With few seats, Iraqi protest movement hopes to find voice in parliament |


NASIRIYAH, Iraq – For the first time in Iraq, a new generation of representatives is entering parliament, born from a civil society movement tired of the corruption that has long tarnished politics.

Among the newcomers is pharmacist Alaa al-Rikabi, 47, whose Imtidad (Extension) party emerged in the aftermath of the October 2019 protest movement against the ruling political elite.

Imtidad is positioning itself as “the opposition” to governments that have emerged through an informal ethno-sectarian quota system in place since the US-led invasion in 2003, Rikabi said.

Despite a campaign with extremely limited finances, the party won nine of the 329 seats in the Iraqi Council of Representatives in the October 10 elections, according to preliminary results.

“I am aware that our size in parliament will not give us much leeway” to push forward a political agenda, said Ribaki, stressing that his party aims instead to play a watchdog role.

“We will not participate in any government set up on the basis of quotas, so we can hold the leaders to account,” Rikabi said from his home in Nassiriyah, a hot spot of protests in southern Iraq. Shiite majority.

Overall, the major political blocs retained their dominance in the election, which was marked by a record abstention rate.

The biggest winner was the Sadrist movement, led by incendiary Shia cleric Moqtada Sadr. He took 70 seats, according to the results which should be finalized within a few weeks.

Find allies

Behind the scenes, there were discussions about forming blocs to create a parliamentary majority that would distribute the next ministerial posts.

But it is precisely against this system that the protest movement and, by extension, the Imtidad was forged.

Imtidad is looking for its own alternative alliance to make its presence felt.

With only nine seats, the party “will not be able to expand its influence in parliament,” said Saleh al-Alawi, judge and political scientist.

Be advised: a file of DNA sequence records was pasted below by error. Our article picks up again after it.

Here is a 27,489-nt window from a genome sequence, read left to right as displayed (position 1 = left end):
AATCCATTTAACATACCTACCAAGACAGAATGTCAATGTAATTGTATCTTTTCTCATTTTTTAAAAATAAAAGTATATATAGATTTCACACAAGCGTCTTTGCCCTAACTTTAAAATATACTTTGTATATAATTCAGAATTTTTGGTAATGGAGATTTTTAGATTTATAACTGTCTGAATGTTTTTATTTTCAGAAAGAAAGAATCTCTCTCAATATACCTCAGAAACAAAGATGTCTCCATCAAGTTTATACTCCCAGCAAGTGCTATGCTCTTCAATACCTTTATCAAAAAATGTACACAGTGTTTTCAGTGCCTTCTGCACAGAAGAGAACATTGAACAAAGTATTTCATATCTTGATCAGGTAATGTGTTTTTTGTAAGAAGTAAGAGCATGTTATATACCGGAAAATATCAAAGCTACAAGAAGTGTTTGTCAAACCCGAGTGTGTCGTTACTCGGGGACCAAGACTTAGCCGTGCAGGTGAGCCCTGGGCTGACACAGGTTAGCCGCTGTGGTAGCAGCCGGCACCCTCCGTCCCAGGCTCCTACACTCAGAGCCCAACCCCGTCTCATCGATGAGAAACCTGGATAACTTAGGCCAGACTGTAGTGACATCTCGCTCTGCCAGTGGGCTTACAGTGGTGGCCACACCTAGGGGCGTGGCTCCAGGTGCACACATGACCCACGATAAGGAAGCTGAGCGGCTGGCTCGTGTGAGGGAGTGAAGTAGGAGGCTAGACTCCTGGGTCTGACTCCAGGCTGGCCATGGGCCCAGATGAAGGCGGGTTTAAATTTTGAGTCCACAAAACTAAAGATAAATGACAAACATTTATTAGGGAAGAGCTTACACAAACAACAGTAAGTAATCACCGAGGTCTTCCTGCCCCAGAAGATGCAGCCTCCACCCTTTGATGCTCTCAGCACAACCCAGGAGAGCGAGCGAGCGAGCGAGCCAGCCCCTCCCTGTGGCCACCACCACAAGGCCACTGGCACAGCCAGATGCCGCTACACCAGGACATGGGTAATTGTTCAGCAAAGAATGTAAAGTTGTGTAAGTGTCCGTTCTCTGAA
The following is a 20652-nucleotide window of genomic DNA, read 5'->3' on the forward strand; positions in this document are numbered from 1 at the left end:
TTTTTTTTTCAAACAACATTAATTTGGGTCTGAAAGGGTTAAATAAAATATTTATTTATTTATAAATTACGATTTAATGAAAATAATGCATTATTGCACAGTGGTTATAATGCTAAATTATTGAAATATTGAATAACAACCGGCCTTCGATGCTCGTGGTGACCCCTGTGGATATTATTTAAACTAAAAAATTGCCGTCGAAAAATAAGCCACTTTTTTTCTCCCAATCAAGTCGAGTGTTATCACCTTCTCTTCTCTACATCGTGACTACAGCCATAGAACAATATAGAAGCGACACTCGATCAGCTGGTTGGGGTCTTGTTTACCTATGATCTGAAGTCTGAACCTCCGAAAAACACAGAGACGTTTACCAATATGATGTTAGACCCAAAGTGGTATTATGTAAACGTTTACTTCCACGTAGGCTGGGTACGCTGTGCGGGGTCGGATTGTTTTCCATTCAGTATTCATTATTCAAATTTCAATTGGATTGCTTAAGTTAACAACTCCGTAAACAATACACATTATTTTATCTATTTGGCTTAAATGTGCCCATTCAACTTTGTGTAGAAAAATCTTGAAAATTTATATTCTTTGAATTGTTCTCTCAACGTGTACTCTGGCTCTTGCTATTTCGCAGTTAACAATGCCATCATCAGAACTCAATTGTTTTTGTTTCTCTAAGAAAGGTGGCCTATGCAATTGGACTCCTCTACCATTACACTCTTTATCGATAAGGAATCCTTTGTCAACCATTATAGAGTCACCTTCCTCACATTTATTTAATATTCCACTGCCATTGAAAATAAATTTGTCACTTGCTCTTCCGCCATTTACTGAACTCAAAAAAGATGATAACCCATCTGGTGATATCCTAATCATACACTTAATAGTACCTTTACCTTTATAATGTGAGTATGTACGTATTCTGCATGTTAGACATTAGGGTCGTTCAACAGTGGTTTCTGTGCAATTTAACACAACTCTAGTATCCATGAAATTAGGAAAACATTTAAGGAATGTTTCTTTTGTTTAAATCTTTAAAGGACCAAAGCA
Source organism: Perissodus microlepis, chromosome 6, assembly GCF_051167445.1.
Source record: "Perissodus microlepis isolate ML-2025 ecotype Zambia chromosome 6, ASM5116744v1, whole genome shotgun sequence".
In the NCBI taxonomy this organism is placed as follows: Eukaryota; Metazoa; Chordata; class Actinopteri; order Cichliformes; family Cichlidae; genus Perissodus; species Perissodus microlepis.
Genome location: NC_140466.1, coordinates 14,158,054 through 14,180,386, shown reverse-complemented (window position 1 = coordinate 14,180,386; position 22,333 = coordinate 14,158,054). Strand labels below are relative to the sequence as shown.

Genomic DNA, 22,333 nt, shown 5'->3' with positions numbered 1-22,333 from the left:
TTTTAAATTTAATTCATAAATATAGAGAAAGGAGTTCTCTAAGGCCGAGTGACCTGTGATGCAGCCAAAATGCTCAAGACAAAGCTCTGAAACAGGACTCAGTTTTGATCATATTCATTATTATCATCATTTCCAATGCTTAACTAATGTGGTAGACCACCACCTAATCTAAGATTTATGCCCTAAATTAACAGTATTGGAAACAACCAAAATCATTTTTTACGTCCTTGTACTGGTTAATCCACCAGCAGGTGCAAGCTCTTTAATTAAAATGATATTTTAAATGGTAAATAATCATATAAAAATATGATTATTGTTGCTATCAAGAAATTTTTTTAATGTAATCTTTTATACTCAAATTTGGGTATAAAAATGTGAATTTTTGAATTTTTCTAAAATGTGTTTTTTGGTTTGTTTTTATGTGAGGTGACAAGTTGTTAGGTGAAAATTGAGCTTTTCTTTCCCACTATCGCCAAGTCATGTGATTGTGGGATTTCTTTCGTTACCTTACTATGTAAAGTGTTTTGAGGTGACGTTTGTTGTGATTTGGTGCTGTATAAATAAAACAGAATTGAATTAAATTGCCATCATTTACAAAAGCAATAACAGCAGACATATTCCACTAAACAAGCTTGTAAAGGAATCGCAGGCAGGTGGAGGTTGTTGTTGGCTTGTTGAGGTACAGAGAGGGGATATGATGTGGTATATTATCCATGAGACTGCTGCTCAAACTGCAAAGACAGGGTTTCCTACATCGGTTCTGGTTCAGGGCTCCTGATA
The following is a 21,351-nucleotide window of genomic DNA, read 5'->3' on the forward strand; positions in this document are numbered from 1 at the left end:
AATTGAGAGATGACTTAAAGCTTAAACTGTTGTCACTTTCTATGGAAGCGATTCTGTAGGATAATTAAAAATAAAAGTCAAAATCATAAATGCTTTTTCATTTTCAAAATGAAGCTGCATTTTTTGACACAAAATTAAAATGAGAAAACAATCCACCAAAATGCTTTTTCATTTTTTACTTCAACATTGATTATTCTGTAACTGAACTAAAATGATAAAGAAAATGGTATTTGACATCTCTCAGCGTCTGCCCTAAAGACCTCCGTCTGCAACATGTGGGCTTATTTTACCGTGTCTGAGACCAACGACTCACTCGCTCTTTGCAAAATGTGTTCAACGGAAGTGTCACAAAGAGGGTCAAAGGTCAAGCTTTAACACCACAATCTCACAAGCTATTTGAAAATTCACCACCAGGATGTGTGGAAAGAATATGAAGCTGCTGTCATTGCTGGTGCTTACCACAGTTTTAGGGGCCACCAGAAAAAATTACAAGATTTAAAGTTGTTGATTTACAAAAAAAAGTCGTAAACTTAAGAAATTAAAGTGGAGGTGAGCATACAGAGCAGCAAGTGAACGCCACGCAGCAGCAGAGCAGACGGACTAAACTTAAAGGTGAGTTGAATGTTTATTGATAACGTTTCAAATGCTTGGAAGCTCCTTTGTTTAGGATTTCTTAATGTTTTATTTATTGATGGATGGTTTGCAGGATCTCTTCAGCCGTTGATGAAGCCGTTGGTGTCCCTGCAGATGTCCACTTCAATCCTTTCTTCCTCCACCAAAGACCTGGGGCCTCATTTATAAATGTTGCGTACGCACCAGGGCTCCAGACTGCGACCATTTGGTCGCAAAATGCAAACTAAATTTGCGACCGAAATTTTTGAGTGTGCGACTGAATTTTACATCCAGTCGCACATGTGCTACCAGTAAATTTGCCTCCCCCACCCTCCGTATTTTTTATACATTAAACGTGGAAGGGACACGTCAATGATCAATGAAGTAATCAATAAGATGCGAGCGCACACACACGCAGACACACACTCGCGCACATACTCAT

Rikabi underlined that “according to the constitution, we need at least 25 deputies to be able to question a minister”.

To that end, he said, “we are trying to come to an understanding” to team up with other parties.

In particular, Imtidad is in talks with a small Kurdish party, the New Generation Movement, which has similar tendencies and also holds nine seats.

Protest movement

The unprecedented protest movement that erupted two years ago rose up against the political class who run this oil-rich but poverty-stricken country where youth unemployment is skyrocketing.

The streets of Nassiriyah still bear witness to anger, and posters of “martyrs” adorn the walls, honoring many of the hundreds of activists who have paid with their lives.

Factions of the Hashed al-Shaabi, a paramilitary group integrated into the armed forces and represented by the pro-Iranian Fatah (Conquest) Alliance in parliament, have been accused of targeting militants.

Hussein Ali, 28, said he had been in a wheelchair for two years since being shot in the back during a protest.

“I voted for Imtidad because I hope they can fight for the rights of the demonstrators,” he said. “Since I was injured, I have not received any compensation from the government.

Changing “stereotypes”

Unlike many established Iraqi politicians, newcomers like Rikabi have little money and have had to run low cost campaigns.

Imtidad has spent four million dinars (about $ 2,700) on posters and events in Dhi Qar province, of which Nassiriyah is the capital, a fraction of the tens of millions often spent by major parties.

In order to break with what he calls the “representative stereotype”, disconnected from voters and reality, Rikabi drives his own car and does not have an office.

Others have been even more frugal, such as Mohammed al-Anouz, who has become known on social media for placing his own campaign posters in the Shiite sanctuary town of Najaf.

For him, opposition is the only option, he said.

“The major parties have contacted me to find out my position,” he said. “I will not form an alliance with the parties that have ruled the country in recent years.

“They are the ones who put us in this situation where there are no public services and there is corruption.”


Comments are closed.